Indiana University's Kelley School Dean in Olympic torch relay

Indiana University's Kelley School Dean in Olympic torch relay
Dean Kesner and colleagues at Sungkyunkwan University in Seoul. (Source: WAVE 3 News)
Dean Kesner and colleagues at Sungkyunkwan University in Seoul. (Source: WAVE 3 News)

BLOOMINGTON, IN (WAVE) - We're less than 30 days away from the start of the Olympic Games in South Korea.

For many years, a strong relationship has existed between the oldest university in South Korea and Indiana University.

It's so important, in fact, that the Dean of Indiana University's Kelley School of Business is carrying the torch in the Olympic relay in Seoul this weekend.

Dean Idie Kesner is used to running around the business school. But running in the Olympic torch relay?

"Well this is pretty exciting. I'm not sure I ever anticipated being a part of a torch relay for the Olympics. That's something that would have never crossed my mind," Kesner said.

But Kesner found herself planning what shoes to pack for Seoul to match the yellow and white outfit.

"It would have been a little better if they used IU colors and not Purdue colors, don't you think?" she asks with a laugh.

The first female Dean of the Kelley School has been traveling to South Korea for years. She has won several awards for her teaching at Sungkyunkwan University in Seoul.

The two schools offer a dual MBA degree. And the university has more than 6,600 Korean alumni.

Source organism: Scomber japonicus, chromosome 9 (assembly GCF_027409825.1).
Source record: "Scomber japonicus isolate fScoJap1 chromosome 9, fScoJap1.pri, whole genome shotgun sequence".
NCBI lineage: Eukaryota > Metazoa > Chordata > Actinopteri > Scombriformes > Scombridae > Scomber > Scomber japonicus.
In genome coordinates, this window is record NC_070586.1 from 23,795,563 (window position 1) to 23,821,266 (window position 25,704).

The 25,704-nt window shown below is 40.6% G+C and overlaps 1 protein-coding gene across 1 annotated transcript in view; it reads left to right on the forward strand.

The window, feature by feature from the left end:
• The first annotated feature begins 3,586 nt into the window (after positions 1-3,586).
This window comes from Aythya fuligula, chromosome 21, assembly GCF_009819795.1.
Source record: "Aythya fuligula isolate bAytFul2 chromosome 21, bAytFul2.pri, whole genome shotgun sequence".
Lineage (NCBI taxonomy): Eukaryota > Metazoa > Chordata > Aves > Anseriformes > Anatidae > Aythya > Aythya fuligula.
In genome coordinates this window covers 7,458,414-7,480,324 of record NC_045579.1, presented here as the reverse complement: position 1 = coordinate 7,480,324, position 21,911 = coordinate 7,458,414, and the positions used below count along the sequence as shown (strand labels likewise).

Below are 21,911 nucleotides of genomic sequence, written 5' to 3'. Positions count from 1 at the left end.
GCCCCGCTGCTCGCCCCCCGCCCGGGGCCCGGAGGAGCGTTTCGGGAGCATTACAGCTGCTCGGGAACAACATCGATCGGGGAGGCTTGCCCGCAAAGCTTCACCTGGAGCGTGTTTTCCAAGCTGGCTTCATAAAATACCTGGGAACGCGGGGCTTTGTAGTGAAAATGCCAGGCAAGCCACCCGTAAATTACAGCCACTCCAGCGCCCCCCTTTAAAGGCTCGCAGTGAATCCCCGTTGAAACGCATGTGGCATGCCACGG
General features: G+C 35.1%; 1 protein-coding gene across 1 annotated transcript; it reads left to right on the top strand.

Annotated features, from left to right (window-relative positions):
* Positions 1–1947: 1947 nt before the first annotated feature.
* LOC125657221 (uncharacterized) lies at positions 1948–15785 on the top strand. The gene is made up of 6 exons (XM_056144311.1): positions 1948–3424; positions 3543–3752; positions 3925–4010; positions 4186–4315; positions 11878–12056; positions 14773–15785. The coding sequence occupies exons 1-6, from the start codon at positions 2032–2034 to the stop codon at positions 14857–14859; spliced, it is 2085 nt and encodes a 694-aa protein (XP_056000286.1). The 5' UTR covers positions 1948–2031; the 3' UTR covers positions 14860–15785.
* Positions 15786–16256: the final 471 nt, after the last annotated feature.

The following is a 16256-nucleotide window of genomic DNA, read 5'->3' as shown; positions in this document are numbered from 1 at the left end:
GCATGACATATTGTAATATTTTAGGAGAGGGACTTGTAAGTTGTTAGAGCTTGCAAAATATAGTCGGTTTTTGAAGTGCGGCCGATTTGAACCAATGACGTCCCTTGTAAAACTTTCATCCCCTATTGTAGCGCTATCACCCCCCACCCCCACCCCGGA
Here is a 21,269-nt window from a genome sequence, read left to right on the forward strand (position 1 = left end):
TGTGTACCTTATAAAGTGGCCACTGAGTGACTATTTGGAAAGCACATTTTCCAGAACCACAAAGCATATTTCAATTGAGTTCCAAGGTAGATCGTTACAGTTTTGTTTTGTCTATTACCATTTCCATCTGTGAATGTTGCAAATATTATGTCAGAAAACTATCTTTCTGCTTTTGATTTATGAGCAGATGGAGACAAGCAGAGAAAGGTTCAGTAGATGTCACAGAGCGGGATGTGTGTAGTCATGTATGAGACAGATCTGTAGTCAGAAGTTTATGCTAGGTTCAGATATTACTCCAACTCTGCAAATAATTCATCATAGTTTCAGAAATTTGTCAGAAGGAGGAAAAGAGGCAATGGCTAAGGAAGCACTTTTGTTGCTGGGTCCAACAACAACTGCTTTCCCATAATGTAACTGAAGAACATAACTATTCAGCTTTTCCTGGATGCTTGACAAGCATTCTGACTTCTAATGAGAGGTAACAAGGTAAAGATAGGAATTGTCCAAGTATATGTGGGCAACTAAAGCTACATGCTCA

It was IU Alum, Curt Ferguson, who works for Coca-Cola in South Korea, who made the Olympic connection.

He'll be passing the torch to Dean Kesner.

"When we go there we're really interacting with thousands of alums, that means we're visible to them. Very well known to the Korean people," Kesner said.

In fact, Kesner will then hand it off to another IU alum, Young-Jin Kim, a CEO of a South Korean health care company.

More than 800 of IU Bloomington's international students are from Korea. South Korean students in Bloomington were happily surprised to hear about their Dean's role in the relay.

"Very happy coincidence, maybe not coincidence, but I really like the idea," said Eunchae Kim, who just arrived in Bloomington a week ago.

There may be 6,500 miles between Bloomington and Seoul, South Korea, but the relationship is a strong one.

Dean Kesner may not have to work hard to hear the IU Fight Song.

"Oh, that's actually very inspiring for me. Keeps me going," Kesner said.

Dean Kesner will be carrying the torch this Saturday. She then returns back to Bloomington, but will return to Seoul at the end of February for graduation.

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